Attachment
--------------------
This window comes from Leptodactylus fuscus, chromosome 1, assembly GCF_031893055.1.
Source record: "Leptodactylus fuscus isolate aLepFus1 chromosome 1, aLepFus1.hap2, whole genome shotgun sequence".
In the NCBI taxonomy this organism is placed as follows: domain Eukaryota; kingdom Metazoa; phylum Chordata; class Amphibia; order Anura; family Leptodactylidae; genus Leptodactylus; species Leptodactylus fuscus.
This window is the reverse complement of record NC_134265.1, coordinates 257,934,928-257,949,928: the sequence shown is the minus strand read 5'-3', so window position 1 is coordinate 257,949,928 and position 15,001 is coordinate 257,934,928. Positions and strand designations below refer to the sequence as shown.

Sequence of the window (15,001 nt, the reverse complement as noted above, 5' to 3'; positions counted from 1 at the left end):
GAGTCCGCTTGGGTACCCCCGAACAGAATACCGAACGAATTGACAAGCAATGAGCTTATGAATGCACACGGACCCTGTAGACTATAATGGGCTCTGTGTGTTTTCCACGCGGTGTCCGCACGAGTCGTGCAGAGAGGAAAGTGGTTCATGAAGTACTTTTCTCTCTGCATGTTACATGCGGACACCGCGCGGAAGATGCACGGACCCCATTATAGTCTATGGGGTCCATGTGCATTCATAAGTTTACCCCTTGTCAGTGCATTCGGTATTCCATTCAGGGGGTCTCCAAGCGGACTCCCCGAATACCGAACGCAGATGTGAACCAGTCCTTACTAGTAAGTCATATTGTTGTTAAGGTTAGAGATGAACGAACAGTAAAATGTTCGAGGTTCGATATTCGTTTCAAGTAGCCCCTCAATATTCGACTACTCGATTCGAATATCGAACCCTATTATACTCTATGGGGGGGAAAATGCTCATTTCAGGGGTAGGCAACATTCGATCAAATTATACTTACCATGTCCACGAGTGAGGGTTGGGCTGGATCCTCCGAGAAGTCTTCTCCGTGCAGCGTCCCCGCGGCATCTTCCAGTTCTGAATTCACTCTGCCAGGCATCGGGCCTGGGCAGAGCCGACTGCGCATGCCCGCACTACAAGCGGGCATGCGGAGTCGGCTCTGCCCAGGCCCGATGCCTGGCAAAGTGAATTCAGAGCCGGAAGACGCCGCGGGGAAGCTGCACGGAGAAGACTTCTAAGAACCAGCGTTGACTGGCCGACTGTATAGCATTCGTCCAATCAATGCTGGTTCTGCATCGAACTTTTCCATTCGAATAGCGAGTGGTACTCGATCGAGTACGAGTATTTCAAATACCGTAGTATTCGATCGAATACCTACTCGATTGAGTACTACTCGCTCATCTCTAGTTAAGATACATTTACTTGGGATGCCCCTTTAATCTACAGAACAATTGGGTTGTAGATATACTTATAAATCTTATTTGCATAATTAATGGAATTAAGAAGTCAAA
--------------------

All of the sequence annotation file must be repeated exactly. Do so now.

This window comes from Leptodactylus fuscus, chromosome 1, assembly GCF_031893055.1.
Source record: "Leptodactylus fuscus isolate aLepFus1 chromosome 1, aLepFus1.hap2, whole genome shotgun sequence".
In the NCBI taxonomy this organism is placed as follows: domain Eukaryota; kingdom Metazoa; phylum Chordata; class Amphibia; order Anura; family Leptodactylidae; genus Leptodactylus; species Leptodactylus fuscus.
This window is the reverse complement of record NC_134265.1, coordinates 257,934,928-257,949,928: the sequence shown is the minus strand read 5'-3', so window position 1 is coordinate 257,949,928 and position 15,001 is coordinate 257,934,928. Positions and strand designations below refer to the sequence as shown.

Sequence of the window (15,001 nt, the reverse complement as noted above, 5' to 3'; positions counted from 1 at the left end):
GAGTCCGCTTGGGTACCCCCGAACAGAATACCGAACGAATTGACAAGCAATGAGCTTATGAATGCACACGGACCCTGTAGACTATAATGGGCTCTGTGTGTTTTCCACGCGGTGTCCGCACGAGTCGTGCAGAGAGGAAAGTGGTTCATGAAGTACTTTTCTCTCTGCATGTTACATGCGGACACCGCGCGGAAGATGCACGGACCCCATTATAGTCTATGGGGTCCATGTGCATTCATAAGTTTACCCCTTGTCAGTGCATTCGGTATTCCATTCAGGGGGTCTCCAAGCGGACTCCCCGAATACCGAACGCAGATGTGAACCAGTCCTTACTAGTAAGTCATATTGTTGTTAAGGTTAGAGATGAACGAACAGTAAAATGTTCGAGGTTCGATATTCGTTTCAAGTAGCCCCTCAATATTCGACTACTCGATTCGAATATCGAACCCTATTATACTCTATGGGGGGGAAAATGCTCATTTCAGGGGTAGGCAACATTCGATCAAATTATACTTACCATGTCCACGAGTGAGGGTTGGGCTGGATCCTCCGAGAAGTCTTCTCCGTGCAGCGTCCCCGCGGCATCTTCCAGTTCTGAATTCACTCTGCCAGGCATCGGGCCTGGGCAGAGCCGACTGCGCATGCCCGCACTACAAGCGGGCATGCGGAGTCGGCTCTGCCCAGGCCCGATGCCTGGCAAAGTGAATTCAGAGCCGGAAGACGCCGCGGGGAAGCTGCACGGAGAAGACTTCTAAGAACCAGCGTTGACTGGCCGACTGTATAGCATTCGTCCAATCAATGCTGGTTCTGCATCGAACTTTTCCATTCGAATAGCGAGTGGTACTCGATCGAGTACGAGTATTTCAAATACCGTAGTATTCGATCGAATACCTACTCGATTGAGTACTACTCGCTCATCTCTAGTTAAGATACATTTACTTGGGATGCCCCTTTAATCTACAGAACAATTGGGTTGTAGATATACTTATAAATCTTATTTGCATAATTAATGGAATTAAGAAGTCAAA